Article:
THE COP26 climate summit, due to take place in Glasgow in November, was officially launched on 4 February. However, the UK’s leadership of the COP has been criticised as political in-fighting has hindered planning of the crucial conference.
Claire O’Neill, former Minister of State for Energy and Clean Growth, had been appointed as COP26 President last year, but was fired by Dominic Cummings, advisor to Prime Minister Boris Johnson, on 31 January. According to Business Green, Whitehall sources said that there had been personality clashes and that a more senior figure should be in the role.
Johnson launched COP26 alongside Sir David Attenborough on 4 February, but failed to mention the issue of presidency. At the launch, he brought forward the phase-out date for coal as an energy source to 2024, and said that no new petrol or diesel cars will be sold from 2035.
In an open letter to the Prime Minister published by The Financial Times, O’Neill said that the plans for COP26 were “miles off track” and criticised Johnson’s lack of leadership on the matter. She said that Johnson had promised to chair a Cabinet sub-committee, but that they had not met once. She said that there were “internal Whitehall battles over who is responsible and accountable for COP actions” and that budgets are “ballooning”. According to The Guardian, O’Neill also told BBC Radio 4’s Today programme that Johnson admitted to her that he doesn’t really understand climate change.
The COP presidency role has yet to be filled but it is expected to be announced as part of the cabinet reshuffle this week. The role was turned down by former Prime Minister David Cameron and former Foreign Secretary and Conservative leader William Hague.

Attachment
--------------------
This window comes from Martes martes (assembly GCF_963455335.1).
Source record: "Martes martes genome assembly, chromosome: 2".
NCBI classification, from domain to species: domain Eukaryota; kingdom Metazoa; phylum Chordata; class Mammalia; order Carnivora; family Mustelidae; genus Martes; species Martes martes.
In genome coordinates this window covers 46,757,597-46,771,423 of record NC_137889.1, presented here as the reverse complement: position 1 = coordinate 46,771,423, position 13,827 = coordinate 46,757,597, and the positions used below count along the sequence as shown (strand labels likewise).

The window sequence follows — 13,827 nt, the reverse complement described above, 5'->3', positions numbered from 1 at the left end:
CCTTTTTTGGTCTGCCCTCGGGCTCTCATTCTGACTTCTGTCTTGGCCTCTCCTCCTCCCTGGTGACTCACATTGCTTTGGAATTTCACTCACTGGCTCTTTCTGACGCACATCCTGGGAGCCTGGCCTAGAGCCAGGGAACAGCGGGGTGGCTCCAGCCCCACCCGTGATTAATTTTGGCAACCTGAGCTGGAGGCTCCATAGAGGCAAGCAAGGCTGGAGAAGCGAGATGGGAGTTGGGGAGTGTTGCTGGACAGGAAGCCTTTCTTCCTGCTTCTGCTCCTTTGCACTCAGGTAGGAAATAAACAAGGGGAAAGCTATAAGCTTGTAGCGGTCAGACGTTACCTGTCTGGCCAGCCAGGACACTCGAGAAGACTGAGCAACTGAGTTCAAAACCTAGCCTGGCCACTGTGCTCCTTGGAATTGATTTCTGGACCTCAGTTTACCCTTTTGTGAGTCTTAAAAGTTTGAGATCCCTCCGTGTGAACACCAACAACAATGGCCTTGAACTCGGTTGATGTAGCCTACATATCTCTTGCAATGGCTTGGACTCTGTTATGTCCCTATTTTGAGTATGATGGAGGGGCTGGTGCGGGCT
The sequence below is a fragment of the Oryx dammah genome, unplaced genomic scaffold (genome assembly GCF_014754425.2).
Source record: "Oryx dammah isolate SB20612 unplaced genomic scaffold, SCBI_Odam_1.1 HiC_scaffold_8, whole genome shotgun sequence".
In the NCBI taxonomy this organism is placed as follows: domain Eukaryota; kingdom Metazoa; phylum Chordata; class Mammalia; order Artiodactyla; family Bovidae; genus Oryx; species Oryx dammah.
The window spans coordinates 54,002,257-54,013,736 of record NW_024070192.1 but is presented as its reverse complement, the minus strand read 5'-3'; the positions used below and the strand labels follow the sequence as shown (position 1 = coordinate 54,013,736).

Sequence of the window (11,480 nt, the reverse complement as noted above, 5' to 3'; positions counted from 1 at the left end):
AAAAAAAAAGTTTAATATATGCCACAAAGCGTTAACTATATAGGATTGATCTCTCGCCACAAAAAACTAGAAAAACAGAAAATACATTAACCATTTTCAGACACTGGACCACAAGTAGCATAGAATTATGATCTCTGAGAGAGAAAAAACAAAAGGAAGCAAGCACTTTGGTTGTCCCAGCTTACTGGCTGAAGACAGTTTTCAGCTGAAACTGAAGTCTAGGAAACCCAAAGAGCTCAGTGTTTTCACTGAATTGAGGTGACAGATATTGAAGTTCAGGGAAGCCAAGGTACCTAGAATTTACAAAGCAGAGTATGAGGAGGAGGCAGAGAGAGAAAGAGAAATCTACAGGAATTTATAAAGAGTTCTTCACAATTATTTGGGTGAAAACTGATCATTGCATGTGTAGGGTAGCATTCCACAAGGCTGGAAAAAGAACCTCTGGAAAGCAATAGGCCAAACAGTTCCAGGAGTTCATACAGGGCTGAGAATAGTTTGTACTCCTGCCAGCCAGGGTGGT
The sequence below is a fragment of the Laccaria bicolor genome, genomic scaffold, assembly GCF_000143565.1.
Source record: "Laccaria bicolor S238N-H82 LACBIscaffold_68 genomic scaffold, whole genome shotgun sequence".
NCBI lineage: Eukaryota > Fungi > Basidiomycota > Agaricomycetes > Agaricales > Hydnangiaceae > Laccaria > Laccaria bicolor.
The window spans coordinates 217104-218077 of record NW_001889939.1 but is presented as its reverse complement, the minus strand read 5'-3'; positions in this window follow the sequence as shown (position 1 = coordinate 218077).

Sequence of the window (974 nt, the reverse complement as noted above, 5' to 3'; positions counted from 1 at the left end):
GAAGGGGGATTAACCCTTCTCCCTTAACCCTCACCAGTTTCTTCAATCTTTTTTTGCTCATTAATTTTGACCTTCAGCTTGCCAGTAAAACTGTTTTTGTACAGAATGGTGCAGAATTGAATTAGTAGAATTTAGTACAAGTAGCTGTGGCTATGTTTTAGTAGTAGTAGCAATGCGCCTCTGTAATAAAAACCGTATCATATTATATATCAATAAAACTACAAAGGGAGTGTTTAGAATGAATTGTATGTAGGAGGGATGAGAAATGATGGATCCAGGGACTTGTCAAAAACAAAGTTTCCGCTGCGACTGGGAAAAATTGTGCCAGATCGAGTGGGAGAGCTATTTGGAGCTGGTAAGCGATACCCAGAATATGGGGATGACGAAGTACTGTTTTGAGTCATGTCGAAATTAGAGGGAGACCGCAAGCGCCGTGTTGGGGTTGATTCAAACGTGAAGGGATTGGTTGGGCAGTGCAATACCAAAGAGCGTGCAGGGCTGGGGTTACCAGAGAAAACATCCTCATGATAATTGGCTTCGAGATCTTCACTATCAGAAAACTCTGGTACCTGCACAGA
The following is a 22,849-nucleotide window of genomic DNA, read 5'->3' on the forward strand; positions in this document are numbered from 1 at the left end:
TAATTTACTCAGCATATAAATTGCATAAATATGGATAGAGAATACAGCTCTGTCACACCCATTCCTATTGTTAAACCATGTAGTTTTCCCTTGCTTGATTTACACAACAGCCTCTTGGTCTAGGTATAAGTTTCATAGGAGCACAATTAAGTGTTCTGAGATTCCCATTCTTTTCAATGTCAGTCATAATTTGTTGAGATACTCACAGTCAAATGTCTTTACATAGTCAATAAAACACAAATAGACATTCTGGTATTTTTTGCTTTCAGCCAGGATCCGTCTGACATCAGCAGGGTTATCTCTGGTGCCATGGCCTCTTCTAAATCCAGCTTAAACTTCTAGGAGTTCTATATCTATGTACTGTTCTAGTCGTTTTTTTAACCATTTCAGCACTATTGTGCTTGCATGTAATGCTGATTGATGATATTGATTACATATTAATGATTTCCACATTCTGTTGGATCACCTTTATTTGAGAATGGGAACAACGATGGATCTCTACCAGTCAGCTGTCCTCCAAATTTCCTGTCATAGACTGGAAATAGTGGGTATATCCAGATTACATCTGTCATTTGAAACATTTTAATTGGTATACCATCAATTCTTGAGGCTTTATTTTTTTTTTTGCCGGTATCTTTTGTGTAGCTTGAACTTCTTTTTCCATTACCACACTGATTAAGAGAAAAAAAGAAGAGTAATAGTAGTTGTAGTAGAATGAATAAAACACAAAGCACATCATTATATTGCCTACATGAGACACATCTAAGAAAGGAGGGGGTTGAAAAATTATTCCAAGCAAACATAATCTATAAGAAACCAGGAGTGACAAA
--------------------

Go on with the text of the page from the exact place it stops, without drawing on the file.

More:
“We must move on from Whitehall knot-tying, infighting and obfuscation, petty political squabbles and black ops briefings to real sustained engagement, maximum global ambition, open-hearted international cooperation, joined-up action and alliance building,” said O’Neill. “I hope you will use my sacking as a moment to reset the dial and make these changes happen and I wish my successor every possible success.”
According to the BBC, Johnson said at an event in September that he didn’t want Scottish First Minister Nicola Sturgeon “anywhere near” the summit. According to O’Neill’s letter, these feelings haven’t changed. “I had asked if you would consider resetting your relationship with the First Minister – putting aside the devolution battle for the sake of this vastly more important agenda. I understand you declined in salty terms.” Sturgeon has written to Johnson calling for co-operation on the matter.
O’Neill also described a “stand off” between the COP team and the Scottish Government, along with the fact that Johnson is considering moving the conference to an English location.
According to The Guardian, there have been rows between the UK and Scottish governments over the venue booking, and the governments have also been arguing on who should pay the bill.
The UK’s unpreparedness for COP26 has been criticised by Mary Robinson, former President of Ireland and former UN High Commissioner for Human Rights, according to The Guardian. “The UK’s handling of COP 26 has not become coherent enough for the UN even to be able to support them.”
Yvo de Boer, former Executive Secretary of the UN Framework Convention on Climate Change, said: “It’s a huge pity this is happening. The president of the COP really needs to be the force for stability in this process. You need someone in place who is reaching out to key countries to smooth this process.”
Fatih Birol, Executive Director of the International Energy Agency, said: “Building a team needs to happen immediately, and putting out a clear vision for COP26. You need leadership, the engagement of all the key parties, including developing countries, and all other stakeholders [including business and civil society]. The Prime Minister is really critical – his leadership will be very important to a successful outcome.”
To learn more about COP26, why it is important and what needs to be achieved, read our COP26 explainer.
Catch up on the latest news, views and jobs from The Chemical Engineer. Below are the four latest issues. View a wider selection of the archive from within the Magazine section of this site.